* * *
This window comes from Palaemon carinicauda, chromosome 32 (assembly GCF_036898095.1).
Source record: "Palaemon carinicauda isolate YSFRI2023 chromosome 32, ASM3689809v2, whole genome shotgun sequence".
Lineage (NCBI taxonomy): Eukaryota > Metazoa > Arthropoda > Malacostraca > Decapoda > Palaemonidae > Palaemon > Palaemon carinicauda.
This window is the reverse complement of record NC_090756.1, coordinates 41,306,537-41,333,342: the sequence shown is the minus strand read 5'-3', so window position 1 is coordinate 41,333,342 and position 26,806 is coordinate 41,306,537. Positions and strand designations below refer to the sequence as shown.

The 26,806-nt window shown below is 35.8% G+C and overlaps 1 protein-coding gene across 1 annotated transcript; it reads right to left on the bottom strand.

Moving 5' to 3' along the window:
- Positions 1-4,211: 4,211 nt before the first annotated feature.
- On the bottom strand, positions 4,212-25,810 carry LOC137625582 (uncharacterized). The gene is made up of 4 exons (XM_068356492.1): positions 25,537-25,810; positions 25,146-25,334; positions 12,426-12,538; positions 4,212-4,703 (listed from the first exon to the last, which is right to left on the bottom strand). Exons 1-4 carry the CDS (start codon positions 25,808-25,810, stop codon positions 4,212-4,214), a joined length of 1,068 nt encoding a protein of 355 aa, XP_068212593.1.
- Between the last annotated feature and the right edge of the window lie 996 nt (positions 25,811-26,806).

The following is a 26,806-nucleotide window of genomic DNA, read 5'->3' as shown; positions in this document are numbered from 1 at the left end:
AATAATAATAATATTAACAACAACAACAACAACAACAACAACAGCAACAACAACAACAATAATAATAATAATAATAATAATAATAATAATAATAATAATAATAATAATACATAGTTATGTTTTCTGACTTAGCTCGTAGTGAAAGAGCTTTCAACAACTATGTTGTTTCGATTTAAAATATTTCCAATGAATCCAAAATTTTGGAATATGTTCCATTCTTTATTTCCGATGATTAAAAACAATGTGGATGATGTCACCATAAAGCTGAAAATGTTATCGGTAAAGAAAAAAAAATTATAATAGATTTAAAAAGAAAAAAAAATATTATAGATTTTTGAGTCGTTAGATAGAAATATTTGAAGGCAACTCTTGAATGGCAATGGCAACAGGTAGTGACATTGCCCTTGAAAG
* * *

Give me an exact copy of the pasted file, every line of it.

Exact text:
This window comes from Palaemon carinicauda, chromosome 32 (assembly GCF_036898095.1).
Source record: "Palaemon carinicauda isolate YSFRI2023 chromosome 32, ASM3689809v2, whole genome shotgun sequence".
Lineage (NCBI taxonomy): Eukaryota > Metazoa > Arthropoda > Malacostraca > Decapoda > Palaemonidae > Palaemon > Palaemon carinicauda.
This window is the reverse complement of record NC_090756.1, coordinates 41,306,537-41,333,342: the sequence shown is the minus strand read 5'-3', so window position 1 is coordinate 41,333,342 and position 26,806 is coordinate 41,306,537. Positions and strand designations below refer to the sequence as shown.

The 26,806-nt window shown below is 35.8% G+C and overlaps 1 protein-coding gene across 1 annotated transcript; it reads right to left on the bottom strand.

Moving 5' to 3' along the window:
- Positions 1-4,211: 4,211 nt before the first annotated feature.
- On the bottom strand, positions 4,212-25,810 carry LOC137625582 (uncharacterized). The gene is made up of 4 exons (XM_068356492.1): positions 25,537-25,810; positions 25,146-25,334; positions 12,426-12,538; positions 4,212-4,703 (listed from the first exon to the last, which is right to left on the bottom strand). Exons 1-4 carry the CDS (start codon positions 25,808-25,810, stop codon positions 4,212-4,214), a joined length of 1,068 nt encoding a protein of 355 aa, XP_068212593.1.
- Between the last annotated feature and the right edge of the window lie 996 nt (positions 25,811-26,806).

The following is a 26,806-nucleotide window of genomic DNA, read 5'->3' as shown; positions in this document are numbered from 1 at the left end:
AATAATAATAATATTAACAACAACAACAACAACAACAACAACAGCAACAACAACAACAATAATAATAATAATAATAATAATAATAATAATAATAATAATAATAATAATACATAGTTATGTTTTCTGACTTAGCTCGTAGTGAAAGAGCTTTCAACAACTATGTTGTTTCGATTTAAAATATTTCCAATGAATCCAAAATTTTGGAATATGTTCCATTCTTTATTTCCGATGATTAAAAACAATGTGGATGATGTCACCATAAAGCTGAAAATGTTATCGGTAAAGAAAAAAAAATTATAATAGATTTAAAAAGAAAAAAAAATATTATAGATTTTTGAGTCGTTAGATAGAAATATTTGAAGGCAACTCTTGAATGGCAATGGCAACAGGTAGTGACATTGCCCTTGAAAG